How many lawsuits have been filed against your company this year?

John G. Swanson
October 29, 2008
THE TALK... | Management

Survey Results for 10/29/2008:

How many law suits have been filed against your company in the past year?






1 to 2





More than 10





3 to 5





6 to 10





Considering the anecdotes I hear, I am actually relieved to see the results of this week’s survey. Whether our respondents were manufacturers, dealers or even suppliers, I don’t know, but the fact that three out of four are reporting their company has not been sued seems pretty good. Of course, I can’t say how many WDweekly readers with companies facing three, four, five or more recent lawsuits opted out of participating in our weekly poll. Even knowing all responses are anonymous, I’m sure there’s a few out there that decided not to share their own company’s history on this front.

The Litigation Trends survey I referred to last week found only 21% of U.S. companies reporting no new lawsuits filed against them in the past year. So you might think the window and door industry situation is pretty good. But we know there are problems out there—particularly related to improper installations—that continue to challenge many companies.

“The issue always starts with the dealer. They say one thing and deliver another,” one manufacturer writes. “Today’s homeowners are well educated and the internet is now part of our lives. We need a lawyer present when a contract is signed. I have helped a lot of dealers and homeowners settle disputes over what is our fault and what is theirs, because after all the arguing, we look through the window not at it.”

Things are getting worse, according to Scott Tate. “I am an attorney in San Francisco and I have represented several large manufacturers over the years in actions across the country. I currently have a large number of suits in the Eastern Pennsylvania, Delaware and Virginia where a number of builder developers chopped up beautiful horse properties and threw up 6-8,000 square foot “McMansions” as fast as they could. The number of suits are increasing. The developers have taken their funds and transferred them beyond the reach of creditors (homeowners). Their insurance carriers are declining to cover the repair costs and anyone with resources is being targeted,” he writes.

“My clients’ ( and others') primed wood (and clad) windows have been installed in a great number of homes with completely inappropriate flashing, no isolation from adjacent stucco, sealed drip caps above them building reservoirs of water in the rough openings which lead to water intrusion into the rough opening and rot to the units and the walls themselves. The judges are locally elected and won’t enforce the Pennsylvania statutes and case law and the manufacturers’ warranty limitations. There are a number of claimed 'experts' who employ the AMA 502 voluntary sill dam test many years after initial installation and abuse in wet stucco to demonstrate the window joints have opened up and now leak. Of course they do – they have been abused. We have tried to educate the courts about the proper use of 502 – the latest news may be helpful, but the courts don’t seem to limit this misuse of 'pseudo-science.'”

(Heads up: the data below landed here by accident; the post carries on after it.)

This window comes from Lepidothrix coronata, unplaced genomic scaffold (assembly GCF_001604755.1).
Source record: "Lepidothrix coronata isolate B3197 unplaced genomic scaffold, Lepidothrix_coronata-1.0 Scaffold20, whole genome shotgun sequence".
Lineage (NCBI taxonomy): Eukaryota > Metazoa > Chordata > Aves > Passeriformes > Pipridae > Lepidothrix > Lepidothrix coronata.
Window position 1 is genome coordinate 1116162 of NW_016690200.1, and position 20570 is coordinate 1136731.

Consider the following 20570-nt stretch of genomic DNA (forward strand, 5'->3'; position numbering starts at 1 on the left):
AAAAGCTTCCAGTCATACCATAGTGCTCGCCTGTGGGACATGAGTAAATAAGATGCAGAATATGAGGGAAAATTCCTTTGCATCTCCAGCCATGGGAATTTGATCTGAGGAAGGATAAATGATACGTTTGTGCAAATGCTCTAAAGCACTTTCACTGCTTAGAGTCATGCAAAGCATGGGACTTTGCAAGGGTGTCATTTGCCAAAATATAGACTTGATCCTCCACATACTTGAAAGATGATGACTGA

We have heard about the improper use of the AAMA 502 test standard, and one positive development we can report is that the document has been updated. Intended for quality control testing of newly installed fenestration products, that test method has been for the past several years--not to check the product, but to force products in the field to failure. AAMA has recently published a new version of the document—502-08—that specifically states it is only intended for use in quality control testing. AAMA has also issued a new standard—511-08—which outlines procedures to follow for testing installed products as part of a forensic investigation of water leakage problems.

Paul Gary, an Oregon-based attorney and regular contributor to Window & Door, offers more details on these new documents, and their significance to the industry, in his latest column.

The new standards came about because the industry started working together on this issue. And there’s probably much more that could be done if we worked together and learned from each other’s experiences.

“I would love to know why those companies have 6-10 suits per year,” writes Roy Cooper of Superior Windows & Doors in Ashland, Ore. He wants to know “what to look out for.” Further, he asks whether these companies being sued for installation issues or product quality or are they suing their customers for payment issues?

I certainly don’t have answers to his questions, but I do know it’s not that difficult for large companies to get involved in litigation in our industry. If you have thousands of dealers/installers out there, and even a handful don’t handle installation properly, you suddenly have quite a few jobs where there could be potential legal problems. And large manufacturers are always brought into such suits because they have deep pockets. Smaller companies—particularly those that do the installations themselves—may have more control of their own destiny, but even there it’s hard to be 100 percent perfect for 100 percent of your customers, and you can still run into trouble.